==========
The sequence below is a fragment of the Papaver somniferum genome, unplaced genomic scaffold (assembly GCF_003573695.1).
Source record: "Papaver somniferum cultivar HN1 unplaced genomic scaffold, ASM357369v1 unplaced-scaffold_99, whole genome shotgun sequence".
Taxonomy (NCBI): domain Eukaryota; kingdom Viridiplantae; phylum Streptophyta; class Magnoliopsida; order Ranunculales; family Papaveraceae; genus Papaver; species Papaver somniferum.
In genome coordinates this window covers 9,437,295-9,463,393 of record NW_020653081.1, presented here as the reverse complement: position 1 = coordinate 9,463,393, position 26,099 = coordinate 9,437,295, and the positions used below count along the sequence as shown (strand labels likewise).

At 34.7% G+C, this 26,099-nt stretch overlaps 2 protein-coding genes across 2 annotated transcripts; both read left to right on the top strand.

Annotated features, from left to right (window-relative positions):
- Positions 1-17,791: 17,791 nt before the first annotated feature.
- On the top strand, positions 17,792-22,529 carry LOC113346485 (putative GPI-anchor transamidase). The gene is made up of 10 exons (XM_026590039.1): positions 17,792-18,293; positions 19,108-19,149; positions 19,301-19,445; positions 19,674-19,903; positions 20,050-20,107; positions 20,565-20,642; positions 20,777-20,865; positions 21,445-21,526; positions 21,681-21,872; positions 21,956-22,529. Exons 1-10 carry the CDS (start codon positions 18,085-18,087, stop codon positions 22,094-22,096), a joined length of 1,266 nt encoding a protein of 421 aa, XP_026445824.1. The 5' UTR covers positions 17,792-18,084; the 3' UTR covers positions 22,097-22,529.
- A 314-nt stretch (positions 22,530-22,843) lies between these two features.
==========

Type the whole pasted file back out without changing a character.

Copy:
The sequence below is a fragment of the Papaver somniferum genome, unplaced genomic scaffold (assembly GCF_003573695.1).
Source record: "Papaver somniferum cultivar HN1 unplaced genomic scaffold, ASM357369v1 unplaced-scaffold_99, whole genome shotgun sequence".
Taxonomy (NCBI): domain Eukaryota; kingdom Viridiplantae; phylum Streptophyta; class Magnoliopsida; order Ranunculales; family Papaveraceae; genus Papaver; species Papaver somniferum.
In genome coordinates this window covers 9,437,295-9,463,393 of record NW_020653081.1, presented here as the reverse complement: position 1 = coordinate 9,463,393, position 26,099 = coordinate 9,437,295, and the positions used below count along the sequence as shown (strand labels likewise).

At 34.7% G+C, this 26,099-nt stretch overlaps 2 protein-coding genes across 2 annotated transcripts; both read left to right on the top strand.

Annotated features, from left to right (window-relative positions):
- Positions 1-17,791: 17,791 nt before the first annotated feature.
- On the top strand, positions 17,792-22,529 carry LOC113346485 (putative GPI-anchor transamidase). The gene is made up of 10 exons (XM_026590039.1): positions 17,792-18,293; positions 19,108-19,149; positions 19,301-19,445; positions 19,674-19,903; positions 20,050-20,107; positions 20,565-20,642; positions 20,777-20,865; positions 21,445-21,526; positions 21,681-21,872; positions 21,956-22,529. Exons 1-10 carry the CDS (start codon positions 18,085-18,087, stop codon positions 22,094-22,096), a joined length of 1,266 nt encoding a protein of 421 aa, XP_026445824.1. The 5' UTR covers positions 17,792-18,084; the 3' UTR covers positions 22,097-22,529.
- A 314-nt stretch (positions 22,530-22,843) lies between these two features.